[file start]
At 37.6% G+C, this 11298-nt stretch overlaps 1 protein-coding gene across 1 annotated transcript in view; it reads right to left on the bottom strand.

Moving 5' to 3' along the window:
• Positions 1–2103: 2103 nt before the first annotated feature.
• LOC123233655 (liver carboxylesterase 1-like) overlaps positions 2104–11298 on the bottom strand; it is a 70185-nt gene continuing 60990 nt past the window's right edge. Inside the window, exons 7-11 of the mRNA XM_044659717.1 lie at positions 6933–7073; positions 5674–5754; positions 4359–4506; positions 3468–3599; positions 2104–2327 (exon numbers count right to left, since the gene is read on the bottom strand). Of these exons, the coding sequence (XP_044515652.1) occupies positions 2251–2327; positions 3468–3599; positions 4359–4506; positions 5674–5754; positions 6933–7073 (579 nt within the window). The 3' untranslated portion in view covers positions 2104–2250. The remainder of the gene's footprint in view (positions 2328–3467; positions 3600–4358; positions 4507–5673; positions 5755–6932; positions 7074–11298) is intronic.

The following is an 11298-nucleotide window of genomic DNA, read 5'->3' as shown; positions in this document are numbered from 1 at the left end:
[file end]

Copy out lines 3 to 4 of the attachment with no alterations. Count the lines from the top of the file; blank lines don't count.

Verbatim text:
• Positions 1–2103: 2103 nt before the first annotated feature.
• LOC123233655 (liver carboxylesterase 1-like) overlaps positions 2104–11298 on the bottom strand; it is a 70185-nt gene continuing 60990 nt past the window's right edge. Inside the window, exons 7-11 of the mRNA XM_044659717.1 lie at positions 6933–7073; positions 5674–5754; positions 4359–4506; positions 3468–3599; positions 2104–2327 (exon numbers count right to left, since the gene is read on the bottom strand). Of these exons, the coding sequence (XP_044515652.1) occupies positions 2251–2327; positions 3468–3599; positions 4359–4506; positions 5674–5754; positions 6933–7073 (579 nt within the window). The 3' untranslated portion in view covers positions 2104–2250. The remainder of the gene's footprint in view (positions 2328–3467; positions 3600–4358; positions 4507–5673; positions 5755–6932; positions 7074–11298) is intronic.